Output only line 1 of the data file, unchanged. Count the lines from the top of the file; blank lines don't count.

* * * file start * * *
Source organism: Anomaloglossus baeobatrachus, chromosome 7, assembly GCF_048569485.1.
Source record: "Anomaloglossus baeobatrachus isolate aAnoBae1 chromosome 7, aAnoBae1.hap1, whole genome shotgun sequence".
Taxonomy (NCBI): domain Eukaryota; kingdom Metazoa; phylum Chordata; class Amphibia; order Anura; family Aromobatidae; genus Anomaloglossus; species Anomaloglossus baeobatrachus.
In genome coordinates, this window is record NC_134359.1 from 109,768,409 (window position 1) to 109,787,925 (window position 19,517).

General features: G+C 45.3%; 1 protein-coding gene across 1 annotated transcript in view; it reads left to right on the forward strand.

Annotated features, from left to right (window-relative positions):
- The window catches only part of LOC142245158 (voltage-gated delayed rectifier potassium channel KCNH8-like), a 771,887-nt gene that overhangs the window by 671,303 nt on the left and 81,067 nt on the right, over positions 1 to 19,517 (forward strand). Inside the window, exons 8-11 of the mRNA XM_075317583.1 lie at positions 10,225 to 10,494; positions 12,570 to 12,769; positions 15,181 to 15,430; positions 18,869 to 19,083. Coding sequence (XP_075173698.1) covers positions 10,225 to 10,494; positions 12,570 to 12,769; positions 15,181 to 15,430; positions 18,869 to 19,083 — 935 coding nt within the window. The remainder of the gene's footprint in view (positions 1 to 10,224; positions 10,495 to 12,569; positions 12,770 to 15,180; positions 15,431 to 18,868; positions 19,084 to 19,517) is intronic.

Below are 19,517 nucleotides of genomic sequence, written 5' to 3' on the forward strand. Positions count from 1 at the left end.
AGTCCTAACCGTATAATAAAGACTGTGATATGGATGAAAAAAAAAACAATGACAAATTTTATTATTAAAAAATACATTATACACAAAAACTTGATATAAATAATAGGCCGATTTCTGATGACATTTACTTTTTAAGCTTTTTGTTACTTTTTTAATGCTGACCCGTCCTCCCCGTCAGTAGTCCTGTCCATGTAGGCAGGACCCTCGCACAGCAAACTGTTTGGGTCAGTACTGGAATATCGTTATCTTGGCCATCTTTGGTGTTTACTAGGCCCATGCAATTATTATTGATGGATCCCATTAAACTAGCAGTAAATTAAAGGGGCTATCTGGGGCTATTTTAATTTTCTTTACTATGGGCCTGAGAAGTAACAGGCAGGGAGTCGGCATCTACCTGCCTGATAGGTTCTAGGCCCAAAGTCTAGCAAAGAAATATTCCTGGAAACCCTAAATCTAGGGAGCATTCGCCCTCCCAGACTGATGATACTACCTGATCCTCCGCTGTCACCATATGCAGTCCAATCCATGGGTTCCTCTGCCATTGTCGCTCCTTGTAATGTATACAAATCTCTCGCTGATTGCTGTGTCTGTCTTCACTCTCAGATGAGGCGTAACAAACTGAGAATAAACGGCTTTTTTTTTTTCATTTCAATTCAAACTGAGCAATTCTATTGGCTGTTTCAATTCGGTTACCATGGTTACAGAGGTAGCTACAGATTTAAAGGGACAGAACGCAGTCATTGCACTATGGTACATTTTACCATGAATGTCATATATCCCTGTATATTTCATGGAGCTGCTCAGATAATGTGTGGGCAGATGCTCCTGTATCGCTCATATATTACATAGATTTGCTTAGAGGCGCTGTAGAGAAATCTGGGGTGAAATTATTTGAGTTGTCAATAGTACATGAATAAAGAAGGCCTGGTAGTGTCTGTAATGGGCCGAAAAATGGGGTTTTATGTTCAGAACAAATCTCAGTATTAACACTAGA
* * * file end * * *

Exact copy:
Source organism: Anomaloglossus baeobatrachus, chromosome 7, assembly GCF_048569485.1.